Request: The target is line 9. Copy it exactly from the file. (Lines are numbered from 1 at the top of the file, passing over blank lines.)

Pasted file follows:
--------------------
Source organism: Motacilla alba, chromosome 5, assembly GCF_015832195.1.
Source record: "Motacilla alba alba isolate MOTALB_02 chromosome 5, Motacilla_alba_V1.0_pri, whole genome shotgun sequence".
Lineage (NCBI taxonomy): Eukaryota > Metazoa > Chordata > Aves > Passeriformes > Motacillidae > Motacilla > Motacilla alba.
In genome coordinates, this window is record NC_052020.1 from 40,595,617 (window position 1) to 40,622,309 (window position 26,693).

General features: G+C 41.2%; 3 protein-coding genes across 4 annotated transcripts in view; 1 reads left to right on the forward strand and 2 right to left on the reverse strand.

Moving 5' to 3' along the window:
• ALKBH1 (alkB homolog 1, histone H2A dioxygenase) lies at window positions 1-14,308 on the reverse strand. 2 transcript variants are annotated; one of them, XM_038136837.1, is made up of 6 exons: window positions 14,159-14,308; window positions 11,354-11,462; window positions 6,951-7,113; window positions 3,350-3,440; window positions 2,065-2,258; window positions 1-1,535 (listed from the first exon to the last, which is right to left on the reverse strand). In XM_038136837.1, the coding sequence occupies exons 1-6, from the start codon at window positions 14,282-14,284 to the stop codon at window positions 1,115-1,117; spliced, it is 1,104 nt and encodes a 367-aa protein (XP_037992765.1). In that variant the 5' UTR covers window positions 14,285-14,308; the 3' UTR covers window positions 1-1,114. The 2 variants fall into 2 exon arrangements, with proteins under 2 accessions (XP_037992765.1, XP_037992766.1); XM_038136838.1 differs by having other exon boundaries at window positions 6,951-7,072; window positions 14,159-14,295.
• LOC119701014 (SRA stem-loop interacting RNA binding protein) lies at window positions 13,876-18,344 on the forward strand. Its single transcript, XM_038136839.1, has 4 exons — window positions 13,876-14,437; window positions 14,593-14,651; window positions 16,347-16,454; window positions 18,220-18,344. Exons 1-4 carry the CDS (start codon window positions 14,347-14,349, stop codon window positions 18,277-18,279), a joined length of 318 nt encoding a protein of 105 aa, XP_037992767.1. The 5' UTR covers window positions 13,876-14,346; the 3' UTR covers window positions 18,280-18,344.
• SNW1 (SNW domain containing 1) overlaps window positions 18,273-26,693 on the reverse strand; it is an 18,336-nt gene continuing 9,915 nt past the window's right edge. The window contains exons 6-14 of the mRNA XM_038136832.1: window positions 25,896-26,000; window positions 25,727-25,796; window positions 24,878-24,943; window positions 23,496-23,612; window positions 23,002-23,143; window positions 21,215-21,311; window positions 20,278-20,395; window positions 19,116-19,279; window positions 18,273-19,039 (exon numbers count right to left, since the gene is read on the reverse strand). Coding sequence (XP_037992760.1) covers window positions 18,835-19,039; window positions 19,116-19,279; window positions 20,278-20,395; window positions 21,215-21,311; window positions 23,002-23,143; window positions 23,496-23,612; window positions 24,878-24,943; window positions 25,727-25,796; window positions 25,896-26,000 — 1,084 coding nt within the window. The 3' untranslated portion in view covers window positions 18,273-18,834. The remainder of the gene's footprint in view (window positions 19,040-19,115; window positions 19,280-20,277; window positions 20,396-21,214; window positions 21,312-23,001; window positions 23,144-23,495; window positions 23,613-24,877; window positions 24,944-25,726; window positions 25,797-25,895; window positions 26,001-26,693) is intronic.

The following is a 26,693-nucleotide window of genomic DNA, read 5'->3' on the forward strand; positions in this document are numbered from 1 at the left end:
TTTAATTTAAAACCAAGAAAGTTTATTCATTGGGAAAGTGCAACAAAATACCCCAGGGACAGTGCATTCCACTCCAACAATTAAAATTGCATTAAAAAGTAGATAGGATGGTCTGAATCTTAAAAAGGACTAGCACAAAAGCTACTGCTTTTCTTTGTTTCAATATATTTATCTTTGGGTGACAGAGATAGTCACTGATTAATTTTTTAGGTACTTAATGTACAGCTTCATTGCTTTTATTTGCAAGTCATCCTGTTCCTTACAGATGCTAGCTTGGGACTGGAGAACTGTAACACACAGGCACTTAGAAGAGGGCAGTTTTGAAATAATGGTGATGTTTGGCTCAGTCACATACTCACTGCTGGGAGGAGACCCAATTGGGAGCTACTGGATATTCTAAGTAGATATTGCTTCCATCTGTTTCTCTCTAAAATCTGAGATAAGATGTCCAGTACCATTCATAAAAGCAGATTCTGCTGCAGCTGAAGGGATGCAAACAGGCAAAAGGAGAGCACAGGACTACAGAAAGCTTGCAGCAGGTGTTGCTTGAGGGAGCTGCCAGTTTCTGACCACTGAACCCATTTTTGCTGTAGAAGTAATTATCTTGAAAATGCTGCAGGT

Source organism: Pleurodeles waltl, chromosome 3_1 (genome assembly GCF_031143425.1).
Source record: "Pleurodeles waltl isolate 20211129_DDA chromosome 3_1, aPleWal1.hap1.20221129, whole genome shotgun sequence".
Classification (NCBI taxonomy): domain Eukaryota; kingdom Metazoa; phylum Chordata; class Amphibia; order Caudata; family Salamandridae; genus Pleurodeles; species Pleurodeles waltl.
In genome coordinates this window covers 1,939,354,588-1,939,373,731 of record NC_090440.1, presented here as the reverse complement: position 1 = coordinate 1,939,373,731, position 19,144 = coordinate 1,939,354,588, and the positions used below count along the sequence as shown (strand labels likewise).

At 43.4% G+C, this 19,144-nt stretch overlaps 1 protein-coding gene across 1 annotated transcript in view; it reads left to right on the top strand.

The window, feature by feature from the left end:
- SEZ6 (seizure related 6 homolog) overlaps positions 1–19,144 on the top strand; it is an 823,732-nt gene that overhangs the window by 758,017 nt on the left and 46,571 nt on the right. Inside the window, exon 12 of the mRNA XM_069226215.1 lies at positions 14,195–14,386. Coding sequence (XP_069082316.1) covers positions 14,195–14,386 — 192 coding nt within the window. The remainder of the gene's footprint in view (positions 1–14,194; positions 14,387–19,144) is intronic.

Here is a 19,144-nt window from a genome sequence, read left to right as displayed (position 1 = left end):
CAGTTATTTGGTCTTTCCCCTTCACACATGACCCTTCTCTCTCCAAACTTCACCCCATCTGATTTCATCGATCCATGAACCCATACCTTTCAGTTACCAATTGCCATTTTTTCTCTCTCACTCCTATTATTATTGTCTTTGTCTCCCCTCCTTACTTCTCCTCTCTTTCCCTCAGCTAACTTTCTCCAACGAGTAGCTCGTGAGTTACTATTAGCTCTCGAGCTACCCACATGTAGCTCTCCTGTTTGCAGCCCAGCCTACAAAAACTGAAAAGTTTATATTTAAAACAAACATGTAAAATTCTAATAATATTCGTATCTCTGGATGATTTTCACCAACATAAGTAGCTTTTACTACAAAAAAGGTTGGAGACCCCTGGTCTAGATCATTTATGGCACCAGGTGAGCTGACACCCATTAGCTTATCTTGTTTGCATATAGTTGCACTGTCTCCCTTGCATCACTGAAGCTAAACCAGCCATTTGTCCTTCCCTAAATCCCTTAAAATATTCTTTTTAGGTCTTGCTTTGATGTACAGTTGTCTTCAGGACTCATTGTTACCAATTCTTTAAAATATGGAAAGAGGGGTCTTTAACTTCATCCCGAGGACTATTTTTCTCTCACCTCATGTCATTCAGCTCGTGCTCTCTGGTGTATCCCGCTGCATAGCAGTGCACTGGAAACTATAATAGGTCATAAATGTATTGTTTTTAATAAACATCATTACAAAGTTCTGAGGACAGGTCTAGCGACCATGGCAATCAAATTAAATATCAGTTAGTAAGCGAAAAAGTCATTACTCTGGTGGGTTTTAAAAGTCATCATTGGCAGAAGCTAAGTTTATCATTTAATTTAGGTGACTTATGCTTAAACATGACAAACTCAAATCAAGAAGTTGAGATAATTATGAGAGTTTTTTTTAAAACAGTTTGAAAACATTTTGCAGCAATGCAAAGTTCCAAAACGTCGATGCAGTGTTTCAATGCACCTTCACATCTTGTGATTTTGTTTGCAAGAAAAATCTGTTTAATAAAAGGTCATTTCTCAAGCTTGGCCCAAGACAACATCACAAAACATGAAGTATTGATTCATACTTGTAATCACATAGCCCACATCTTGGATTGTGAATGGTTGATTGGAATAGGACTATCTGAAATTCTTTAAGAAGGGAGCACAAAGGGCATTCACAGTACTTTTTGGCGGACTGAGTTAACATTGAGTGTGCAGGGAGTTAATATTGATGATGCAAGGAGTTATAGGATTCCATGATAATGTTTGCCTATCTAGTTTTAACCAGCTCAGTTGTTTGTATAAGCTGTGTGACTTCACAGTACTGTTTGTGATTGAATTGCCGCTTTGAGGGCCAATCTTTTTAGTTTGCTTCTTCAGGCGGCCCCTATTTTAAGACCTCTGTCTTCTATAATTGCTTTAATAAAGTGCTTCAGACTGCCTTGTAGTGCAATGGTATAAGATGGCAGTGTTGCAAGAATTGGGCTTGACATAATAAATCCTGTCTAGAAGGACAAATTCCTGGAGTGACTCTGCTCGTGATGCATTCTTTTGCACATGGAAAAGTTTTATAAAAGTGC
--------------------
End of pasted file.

• SNW1 (SNW domain containing 1) overlaps window positions 18,273-26,693 on the reverse strand; it is an 18,336-nt gene continuing 9,915 nt past the window's right edge. The window contains exons 6-14 of the mRNA XM_038136832.1: window positions 25,896-26,000; window positions 25,727-25,796; window positions 24,878-24,943; window positions 23,496-23,612; window positions 23,002-23,143; window positions 21,215-21,311; window positions 20,278-20,395; window positions 19,116-19,279; window positions 18,273-19,039 (exon numbers count right to left, since the gene is read on the reverse strand). Coding sequence (XP_037992760.1) covers window positions 18,835-19,039; window positions 19,116-19,279; window positions 20,278-20,395; window positions 21,215-21,311; window positions 23,002-23,143; window positions 23,496-23,612; window positions 24,878-24,943; window positions 25,727-25,796; window positions 25,896-26,000 — 1,084 coding nt within the window. The 3' untranslated portion in view covers window positions 18,273-18,834. The remainder of the gene's footprint in view (window positions 19,040-19,115; window positions 19,280-20,277; window positions 20,396-21,214; window positions 21,312-23,001; window positions 23,144-23,495; window positions 23,613-24,877; window positions 24,944-25,726; window positions 25,797-25,895; window positions 26,001-26,693) is intronic.